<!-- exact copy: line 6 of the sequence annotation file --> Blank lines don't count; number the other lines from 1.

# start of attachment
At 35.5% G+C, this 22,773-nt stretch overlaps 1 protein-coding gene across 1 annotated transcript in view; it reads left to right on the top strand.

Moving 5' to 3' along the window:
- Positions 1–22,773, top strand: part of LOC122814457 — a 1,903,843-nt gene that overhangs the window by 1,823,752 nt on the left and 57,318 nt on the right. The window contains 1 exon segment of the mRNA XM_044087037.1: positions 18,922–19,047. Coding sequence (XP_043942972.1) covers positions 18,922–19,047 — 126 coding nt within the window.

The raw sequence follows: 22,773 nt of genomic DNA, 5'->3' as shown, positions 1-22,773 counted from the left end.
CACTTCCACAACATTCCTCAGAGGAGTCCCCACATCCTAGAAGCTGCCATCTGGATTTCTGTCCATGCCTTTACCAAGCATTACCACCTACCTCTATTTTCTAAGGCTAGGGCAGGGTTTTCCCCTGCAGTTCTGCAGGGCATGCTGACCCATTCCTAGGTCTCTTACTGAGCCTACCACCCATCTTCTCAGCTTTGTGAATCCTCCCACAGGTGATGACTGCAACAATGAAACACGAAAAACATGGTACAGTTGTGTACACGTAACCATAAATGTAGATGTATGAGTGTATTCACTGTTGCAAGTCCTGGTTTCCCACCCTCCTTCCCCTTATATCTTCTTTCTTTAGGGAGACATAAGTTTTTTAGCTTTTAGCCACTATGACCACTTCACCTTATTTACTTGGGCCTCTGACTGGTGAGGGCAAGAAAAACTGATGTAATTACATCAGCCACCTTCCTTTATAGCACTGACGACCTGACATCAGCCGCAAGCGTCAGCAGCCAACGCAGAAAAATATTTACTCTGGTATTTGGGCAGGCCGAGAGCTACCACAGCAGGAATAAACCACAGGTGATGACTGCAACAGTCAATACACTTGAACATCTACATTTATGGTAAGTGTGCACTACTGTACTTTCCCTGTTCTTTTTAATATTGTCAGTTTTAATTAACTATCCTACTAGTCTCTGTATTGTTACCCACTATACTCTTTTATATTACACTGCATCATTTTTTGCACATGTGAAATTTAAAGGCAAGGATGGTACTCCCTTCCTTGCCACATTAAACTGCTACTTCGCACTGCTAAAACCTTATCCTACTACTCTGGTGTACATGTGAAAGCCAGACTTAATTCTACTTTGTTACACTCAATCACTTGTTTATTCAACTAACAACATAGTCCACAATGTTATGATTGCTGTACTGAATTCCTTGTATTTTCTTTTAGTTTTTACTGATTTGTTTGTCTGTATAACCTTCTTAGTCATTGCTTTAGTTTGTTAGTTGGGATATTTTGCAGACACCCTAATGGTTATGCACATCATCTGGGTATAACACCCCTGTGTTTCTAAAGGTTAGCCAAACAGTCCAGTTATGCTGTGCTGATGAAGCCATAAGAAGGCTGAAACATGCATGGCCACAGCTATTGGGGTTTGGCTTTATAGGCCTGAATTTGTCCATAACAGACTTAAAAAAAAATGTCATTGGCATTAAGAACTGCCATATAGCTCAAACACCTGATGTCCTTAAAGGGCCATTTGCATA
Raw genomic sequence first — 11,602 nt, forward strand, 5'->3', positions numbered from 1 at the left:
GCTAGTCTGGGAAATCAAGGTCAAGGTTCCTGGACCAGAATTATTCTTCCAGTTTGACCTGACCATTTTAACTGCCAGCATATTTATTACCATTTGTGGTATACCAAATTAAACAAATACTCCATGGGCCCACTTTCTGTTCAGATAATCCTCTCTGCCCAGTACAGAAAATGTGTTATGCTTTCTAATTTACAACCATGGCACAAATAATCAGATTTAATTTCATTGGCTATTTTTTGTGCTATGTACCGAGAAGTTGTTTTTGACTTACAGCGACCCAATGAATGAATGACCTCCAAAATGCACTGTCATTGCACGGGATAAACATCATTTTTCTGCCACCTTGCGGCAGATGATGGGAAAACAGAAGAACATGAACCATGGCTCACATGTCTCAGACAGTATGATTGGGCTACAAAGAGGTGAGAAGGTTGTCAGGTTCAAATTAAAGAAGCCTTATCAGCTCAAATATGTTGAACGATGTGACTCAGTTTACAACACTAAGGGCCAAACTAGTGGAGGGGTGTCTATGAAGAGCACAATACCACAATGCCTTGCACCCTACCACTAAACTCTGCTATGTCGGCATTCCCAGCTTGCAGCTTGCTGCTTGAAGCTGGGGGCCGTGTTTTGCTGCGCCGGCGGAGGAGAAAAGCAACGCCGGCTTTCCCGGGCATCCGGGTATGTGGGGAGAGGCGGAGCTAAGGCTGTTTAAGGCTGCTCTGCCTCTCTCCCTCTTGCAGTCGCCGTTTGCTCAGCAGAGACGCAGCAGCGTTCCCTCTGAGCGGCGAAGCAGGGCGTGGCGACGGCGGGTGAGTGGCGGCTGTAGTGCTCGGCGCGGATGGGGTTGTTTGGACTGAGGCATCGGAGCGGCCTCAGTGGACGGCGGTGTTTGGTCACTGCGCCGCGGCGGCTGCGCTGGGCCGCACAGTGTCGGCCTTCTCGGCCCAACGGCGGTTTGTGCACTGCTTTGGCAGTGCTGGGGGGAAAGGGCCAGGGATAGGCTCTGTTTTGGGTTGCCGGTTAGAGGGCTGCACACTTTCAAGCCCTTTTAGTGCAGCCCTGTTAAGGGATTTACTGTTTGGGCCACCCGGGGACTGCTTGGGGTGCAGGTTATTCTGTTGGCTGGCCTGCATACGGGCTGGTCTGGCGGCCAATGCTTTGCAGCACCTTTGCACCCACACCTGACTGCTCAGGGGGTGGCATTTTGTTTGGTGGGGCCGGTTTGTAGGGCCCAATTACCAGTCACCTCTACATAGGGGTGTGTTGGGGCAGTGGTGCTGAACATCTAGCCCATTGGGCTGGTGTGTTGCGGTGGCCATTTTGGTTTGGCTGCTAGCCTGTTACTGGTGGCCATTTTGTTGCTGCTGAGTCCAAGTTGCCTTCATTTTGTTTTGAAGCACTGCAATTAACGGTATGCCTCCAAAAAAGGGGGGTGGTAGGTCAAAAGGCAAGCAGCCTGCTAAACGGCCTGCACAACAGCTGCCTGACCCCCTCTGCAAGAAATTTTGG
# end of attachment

Raw genomic sequence first — 11,602 nt, forward strand, 5'->3', positions numbered from 1 at the left: